International Day for the Elimination of Violence Against Women

by Winnie McCroy

EDGE Editor

Friday November 21, 2014

November 25 is International Day for the Elimination of Violence Against Women, and this year, they will run the campaign 16 Days of Activism Against Gender-Based Violence, leading up to Human Rights Day on December 10. It's time to galvanize action to end violence against women and girls around the world.

"I welcome the chorus of voices calling for an end to the violence that affects an estimated one in three women in her lifetime," said UN Secretary-General Ban Ki-moon. "I applaud leaders who are helping to enact and enforce laws and change mindsets. And I pay tribute to all those heroes around the world who help victims to heal and to become agents of change."

This year, IFUW invites women to "Orange YOUR Neighborhood," posting orange flags, banners and ribbons at local shops and businesses to raise awareness about violence against women and to discuss solutions that would work for your community.

November 25 was chosen to commemorate the Mirabal sisters, three political activists from the Dominican Republic who were brutally assassinated in 1960 during the Rafael Trujillo dictatorship.

The International Federation of University Women draws international attention to the ongoing, widespread and systemic culture of violence against women and girls that is present in all countries and regions. IFUW calls on states, international bodies, justice, health and education sectors to develop, implement and enforce holistic plans of action, including the introduction of legislation and specialized training of first responders, to protect the victims and end the impunity of the perpetrators. National law must include adequate criminal sanctions and civil remedies, and states should ratify regional and international instruments that address the issue.

IFUW President Catherine Bell highlighted the gravely concerning statistics on the frequency and severity of violence against women and girls worldwide, noting that up to 70 percent of women will suffer violence in their lifetimes, where alarmingly, it is often intimate partners or family members that carry out the attacks with devastating effects.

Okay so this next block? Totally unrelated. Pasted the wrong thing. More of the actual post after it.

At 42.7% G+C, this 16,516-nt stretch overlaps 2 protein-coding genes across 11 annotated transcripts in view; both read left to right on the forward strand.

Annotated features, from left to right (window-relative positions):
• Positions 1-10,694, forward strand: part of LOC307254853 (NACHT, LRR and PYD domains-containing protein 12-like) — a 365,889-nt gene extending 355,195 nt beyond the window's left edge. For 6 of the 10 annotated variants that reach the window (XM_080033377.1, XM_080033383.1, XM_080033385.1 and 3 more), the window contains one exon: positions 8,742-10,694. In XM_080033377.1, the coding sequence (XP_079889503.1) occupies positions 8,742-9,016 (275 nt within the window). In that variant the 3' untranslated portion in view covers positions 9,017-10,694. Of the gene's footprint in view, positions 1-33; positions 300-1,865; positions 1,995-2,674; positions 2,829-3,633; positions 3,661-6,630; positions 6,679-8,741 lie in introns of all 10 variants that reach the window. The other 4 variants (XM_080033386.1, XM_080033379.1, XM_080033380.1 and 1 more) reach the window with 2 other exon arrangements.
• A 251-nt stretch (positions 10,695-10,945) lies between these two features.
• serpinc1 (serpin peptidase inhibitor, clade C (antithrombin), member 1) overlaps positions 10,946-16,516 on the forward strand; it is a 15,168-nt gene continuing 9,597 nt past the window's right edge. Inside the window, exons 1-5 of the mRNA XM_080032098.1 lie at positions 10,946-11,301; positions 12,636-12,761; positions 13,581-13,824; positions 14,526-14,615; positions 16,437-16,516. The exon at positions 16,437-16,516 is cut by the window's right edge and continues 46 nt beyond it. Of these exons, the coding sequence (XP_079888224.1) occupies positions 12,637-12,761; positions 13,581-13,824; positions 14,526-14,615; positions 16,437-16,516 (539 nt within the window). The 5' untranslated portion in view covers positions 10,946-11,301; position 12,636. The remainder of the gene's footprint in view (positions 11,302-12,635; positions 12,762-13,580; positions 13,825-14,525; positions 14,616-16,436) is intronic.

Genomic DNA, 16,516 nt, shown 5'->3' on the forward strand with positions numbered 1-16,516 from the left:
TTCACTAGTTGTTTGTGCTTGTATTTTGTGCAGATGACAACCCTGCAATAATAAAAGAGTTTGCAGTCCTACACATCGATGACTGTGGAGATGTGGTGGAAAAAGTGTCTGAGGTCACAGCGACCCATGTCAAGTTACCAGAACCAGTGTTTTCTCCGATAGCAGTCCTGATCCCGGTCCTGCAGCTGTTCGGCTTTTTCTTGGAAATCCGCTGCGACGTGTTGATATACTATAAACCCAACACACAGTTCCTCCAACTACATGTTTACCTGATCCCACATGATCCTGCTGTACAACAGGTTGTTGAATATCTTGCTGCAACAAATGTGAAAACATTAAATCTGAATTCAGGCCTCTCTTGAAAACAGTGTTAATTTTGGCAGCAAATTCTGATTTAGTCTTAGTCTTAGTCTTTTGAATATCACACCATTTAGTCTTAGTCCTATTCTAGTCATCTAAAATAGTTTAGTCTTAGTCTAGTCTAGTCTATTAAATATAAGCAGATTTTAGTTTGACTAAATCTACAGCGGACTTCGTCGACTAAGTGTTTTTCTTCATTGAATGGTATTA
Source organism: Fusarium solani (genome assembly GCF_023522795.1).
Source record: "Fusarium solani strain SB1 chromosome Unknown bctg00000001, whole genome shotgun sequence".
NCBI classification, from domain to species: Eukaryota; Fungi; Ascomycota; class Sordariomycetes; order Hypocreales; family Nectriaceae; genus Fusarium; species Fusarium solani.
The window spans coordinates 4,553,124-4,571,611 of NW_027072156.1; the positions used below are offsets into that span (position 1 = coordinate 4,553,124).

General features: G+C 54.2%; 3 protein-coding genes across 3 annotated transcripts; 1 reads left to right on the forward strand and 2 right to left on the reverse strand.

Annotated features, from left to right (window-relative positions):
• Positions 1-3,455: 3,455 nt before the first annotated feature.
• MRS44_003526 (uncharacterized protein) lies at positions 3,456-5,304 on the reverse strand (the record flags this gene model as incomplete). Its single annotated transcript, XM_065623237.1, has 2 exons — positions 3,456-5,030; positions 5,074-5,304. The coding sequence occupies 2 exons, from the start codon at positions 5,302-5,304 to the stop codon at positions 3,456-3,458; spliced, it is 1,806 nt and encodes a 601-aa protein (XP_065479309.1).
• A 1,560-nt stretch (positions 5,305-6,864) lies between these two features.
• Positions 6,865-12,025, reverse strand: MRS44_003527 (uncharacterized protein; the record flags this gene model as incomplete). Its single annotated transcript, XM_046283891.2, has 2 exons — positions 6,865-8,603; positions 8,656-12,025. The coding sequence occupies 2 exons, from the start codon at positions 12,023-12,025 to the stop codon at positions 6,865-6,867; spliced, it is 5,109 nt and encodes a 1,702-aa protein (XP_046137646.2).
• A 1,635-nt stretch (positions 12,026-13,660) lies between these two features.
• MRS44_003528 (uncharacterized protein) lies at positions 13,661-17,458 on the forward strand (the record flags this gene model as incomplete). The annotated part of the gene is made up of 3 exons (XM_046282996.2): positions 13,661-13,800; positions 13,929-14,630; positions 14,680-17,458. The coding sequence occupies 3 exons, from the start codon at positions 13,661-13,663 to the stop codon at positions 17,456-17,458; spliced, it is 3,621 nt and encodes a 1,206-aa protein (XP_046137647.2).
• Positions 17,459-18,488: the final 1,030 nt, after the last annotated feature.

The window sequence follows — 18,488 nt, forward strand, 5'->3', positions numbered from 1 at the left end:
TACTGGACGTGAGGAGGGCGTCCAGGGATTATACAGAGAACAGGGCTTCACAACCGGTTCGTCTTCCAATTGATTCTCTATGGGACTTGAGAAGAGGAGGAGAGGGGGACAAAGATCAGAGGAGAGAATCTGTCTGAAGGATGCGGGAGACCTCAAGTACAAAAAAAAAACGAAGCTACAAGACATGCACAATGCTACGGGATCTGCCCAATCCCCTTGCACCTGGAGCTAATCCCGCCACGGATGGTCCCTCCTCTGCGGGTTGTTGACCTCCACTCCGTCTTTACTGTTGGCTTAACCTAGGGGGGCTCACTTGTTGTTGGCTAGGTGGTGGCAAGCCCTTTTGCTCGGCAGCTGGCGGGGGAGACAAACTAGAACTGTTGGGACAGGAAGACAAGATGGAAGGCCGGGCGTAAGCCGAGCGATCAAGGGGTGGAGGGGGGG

"Research has shown that half of all cases of femicide are carried out by partners and husbands," said Bell. "What is more worrying still is the extremely low rate of complaint in cases of violence against women, where only 13-14 percent of the most serious cases are reported to the police, with many such reports not resulting in legal proceedings and conviction. Law enforcement, health professionals, teachers and social workers need to be properly trained in treating and protecting victims of violence so that girls and women feel safe and empowered to come forward and share their ordeals."

It is not just adult women who are being targeted; schoolgirls are a particularly at-risk group in many countries, where they often face sexual violence and harassment on the journey to or from school, or while on school premises. This results in many girls being kept at home to avoid the potential harm, which effectively denies them access to learning.

Governments and education providers must prioritize the security of girls by ensuring safe passage and secure school campuses, including gender-segregated toilets. Violence against women manifests itself in a multitude of forms including physical, sexual, psychological and economic. It occurs in the domestic context and in public, and affects women and girls of all ages and backgrounds. Trafficking, forced and early child marriage, female genital mutilation and rape as a weapon of war are all specific forms of violence that disproportionately affect women and girls. Violence against women is a violation of human rights and a form of gender discrimination. Human rights education should be provided in school curricula to help raise awareness in girls and boys of the fundamental rights to bodily integrity, dignity and non-discrimination.

The International Federation of University Women is based in Geneva, Switzerland, and has an international membership. Founded in 1919, IFUW is the leading girls' and women's global organization advocating for women's rights, equality and empowerment through access to quality education and training up to the highest levels. IFUW is in special consultative status with ECOSOC and is an NGO maintaining official relations with UNESCO.

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Winnie McCroy is the Women on the EDGE Editor, HIV/Health Editor, and Assistant Entertainment Editor for EDGE Media Network, handling all women's news, HIV health stories and theater reviews throughout the U.S. She has contributed to other publications, including The Village Voice, Gay City News, Chelsea Now and The Advocate, and lives in Brooklyn, New York.